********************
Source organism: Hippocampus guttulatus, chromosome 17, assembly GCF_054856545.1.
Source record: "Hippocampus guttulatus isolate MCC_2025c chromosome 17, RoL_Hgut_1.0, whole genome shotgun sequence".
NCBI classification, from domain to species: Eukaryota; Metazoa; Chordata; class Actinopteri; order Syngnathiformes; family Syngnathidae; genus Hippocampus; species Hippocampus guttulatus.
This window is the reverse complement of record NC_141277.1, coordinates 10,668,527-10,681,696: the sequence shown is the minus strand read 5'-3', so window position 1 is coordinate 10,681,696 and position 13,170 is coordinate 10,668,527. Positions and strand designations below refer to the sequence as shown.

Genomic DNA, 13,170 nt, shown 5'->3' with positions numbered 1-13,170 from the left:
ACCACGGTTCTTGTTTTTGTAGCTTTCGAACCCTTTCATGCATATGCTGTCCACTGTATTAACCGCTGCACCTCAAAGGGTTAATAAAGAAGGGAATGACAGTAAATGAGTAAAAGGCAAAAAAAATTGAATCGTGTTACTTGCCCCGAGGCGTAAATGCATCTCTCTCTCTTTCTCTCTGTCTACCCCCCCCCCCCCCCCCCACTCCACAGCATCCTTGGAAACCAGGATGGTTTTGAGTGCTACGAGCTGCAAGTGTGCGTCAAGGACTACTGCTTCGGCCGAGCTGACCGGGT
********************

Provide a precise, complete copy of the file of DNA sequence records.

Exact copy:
Source organism: Hippocampus guttulatus, chromosome 17, assembly GCF_054856545.1.
Source record: "Hippocampus guttulatus isolate MCC_2025c chromosome 17, RoL_Hgut_1.0, whole genome shotgun sequence".
NCBI classification, from domain to species: Eukaryota; Metazoa; Chordata; class Actinopteri; order Syngnathiformes; family Syngnathidae; genus Hippocampus; species Hippocampus guttulatus.
This window is the reverse complement of record NC_141277.1, coordinates 10,668,527-10,681,696: the sequence shown is the minus strand read 5'-3', so window position 1 is coordinate 10,681,696 and position 13,170 is coordinate 10,668,527. Positions and strand designations below refer to the sequence as shown.

Genomic DNA, 13,170 nt, shown 5'->3' with positions numbered 1-13,170 from the left:
ACCACGGTTCTTGTTTTTGTAGCTTTCGAACCCTTTCATGCATATGCTGTCCACTGTATTAACCGCTGCACCTCAAAGGGTTAATAAAGAAGGGAATGACAGTAAATGAGTAAAAGGCAAAAAAAATTGAATCGTGTTACTTGCCCCGAGGCGTAAATGCATCTCTCTCTCTTTCTCTCTGTCTACCCCCCCCCCCCCCCCCCACTCCACAGCATCCTTGGAAACCAGGATGGTTTTGAGTGCTACGAGCTGCAAGTGTGCGTCAAGGACTACTGCTTCGGCCGAGCTGACCGGGT